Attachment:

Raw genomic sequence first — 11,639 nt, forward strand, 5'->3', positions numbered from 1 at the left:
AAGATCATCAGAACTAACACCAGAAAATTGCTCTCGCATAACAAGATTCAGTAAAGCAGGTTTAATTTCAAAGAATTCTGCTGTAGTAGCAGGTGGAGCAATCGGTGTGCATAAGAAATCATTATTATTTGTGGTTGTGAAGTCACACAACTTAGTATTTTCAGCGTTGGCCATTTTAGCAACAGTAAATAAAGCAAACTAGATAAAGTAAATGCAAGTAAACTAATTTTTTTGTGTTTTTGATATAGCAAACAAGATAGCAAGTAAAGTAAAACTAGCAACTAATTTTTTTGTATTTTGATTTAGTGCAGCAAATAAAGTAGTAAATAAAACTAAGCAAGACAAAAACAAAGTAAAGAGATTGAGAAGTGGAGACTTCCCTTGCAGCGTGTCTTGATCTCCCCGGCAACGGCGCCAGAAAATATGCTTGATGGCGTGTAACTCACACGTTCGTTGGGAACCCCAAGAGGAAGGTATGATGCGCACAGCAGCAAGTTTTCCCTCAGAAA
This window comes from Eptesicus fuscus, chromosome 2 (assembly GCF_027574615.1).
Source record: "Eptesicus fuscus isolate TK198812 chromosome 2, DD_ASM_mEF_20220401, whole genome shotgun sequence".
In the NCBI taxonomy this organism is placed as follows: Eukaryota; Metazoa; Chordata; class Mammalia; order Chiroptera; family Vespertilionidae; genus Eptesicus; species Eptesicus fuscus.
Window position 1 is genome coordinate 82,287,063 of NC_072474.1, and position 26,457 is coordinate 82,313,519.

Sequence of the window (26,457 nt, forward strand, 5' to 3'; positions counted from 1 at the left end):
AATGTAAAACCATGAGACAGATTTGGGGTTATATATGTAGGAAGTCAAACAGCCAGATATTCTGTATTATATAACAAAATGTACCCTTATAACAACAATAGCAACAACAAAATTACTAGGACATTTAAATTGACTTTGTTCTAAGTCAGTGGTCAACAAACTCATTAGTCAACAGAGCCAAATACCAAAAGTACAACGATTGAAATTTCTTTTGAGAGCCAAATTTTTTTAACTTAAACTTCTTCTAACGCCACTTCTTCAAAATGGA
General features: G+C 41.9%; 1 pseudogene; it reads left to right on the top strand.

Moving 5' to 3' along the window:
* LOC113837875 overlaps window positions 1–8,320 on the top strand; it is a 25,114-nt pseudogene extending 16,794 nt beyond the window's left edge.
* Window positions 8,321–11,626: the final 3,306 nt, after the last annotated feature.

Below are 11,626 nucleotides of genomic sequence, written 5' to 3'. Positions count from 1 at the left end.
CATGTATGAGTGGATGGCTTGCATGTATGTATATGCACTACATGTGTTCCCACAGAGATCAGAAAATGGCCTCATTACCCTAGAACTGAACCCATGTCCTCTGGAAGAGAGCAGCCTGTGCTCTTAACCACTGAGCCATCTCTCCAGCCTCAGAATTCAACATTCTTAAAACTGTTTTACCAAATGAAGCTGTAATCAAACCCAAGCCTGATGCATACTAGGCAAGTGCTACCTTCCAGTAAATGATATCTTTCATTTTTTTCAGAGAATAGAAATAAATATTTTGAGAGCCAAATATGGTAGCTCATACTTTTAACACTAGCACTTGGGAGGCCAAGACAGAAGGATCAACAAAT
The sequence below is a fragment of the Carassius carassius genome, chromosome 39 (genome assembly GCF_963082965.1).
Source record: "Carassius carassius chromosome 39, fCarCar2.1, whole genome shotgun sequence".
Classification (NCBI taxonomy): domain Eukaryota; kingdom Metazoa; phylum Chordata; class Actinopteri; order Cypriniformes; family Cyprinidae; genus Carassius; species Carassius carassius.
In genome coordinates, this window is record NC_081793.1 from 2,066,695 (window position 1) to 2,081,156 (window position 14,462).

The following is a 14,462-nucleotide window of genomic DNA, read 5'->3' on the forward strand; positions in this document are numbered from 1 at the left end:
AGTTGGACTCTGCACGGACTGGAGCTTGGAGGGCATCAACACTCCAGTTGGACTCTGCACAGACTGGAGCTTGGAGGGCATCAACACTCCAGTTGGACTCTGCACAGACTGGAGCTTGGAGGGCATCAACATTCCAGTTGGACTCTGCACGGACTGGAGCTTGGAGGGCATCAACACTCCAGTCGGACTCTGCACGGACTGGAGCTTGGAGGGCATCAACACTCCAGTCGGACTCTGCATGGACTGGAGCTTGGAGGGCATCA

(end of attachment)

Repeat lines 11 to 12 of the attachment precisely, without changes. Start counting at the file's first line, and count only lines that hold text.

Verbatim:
* LOC113837875 overlaps window positions 1–8,320 on the top strand; it is a 25,114-nt pseudogene extending 16,794 nt beyond the window's left edge.
* Window positions 8,321–11,626: the final 3,306 nt, after the last annotated feature.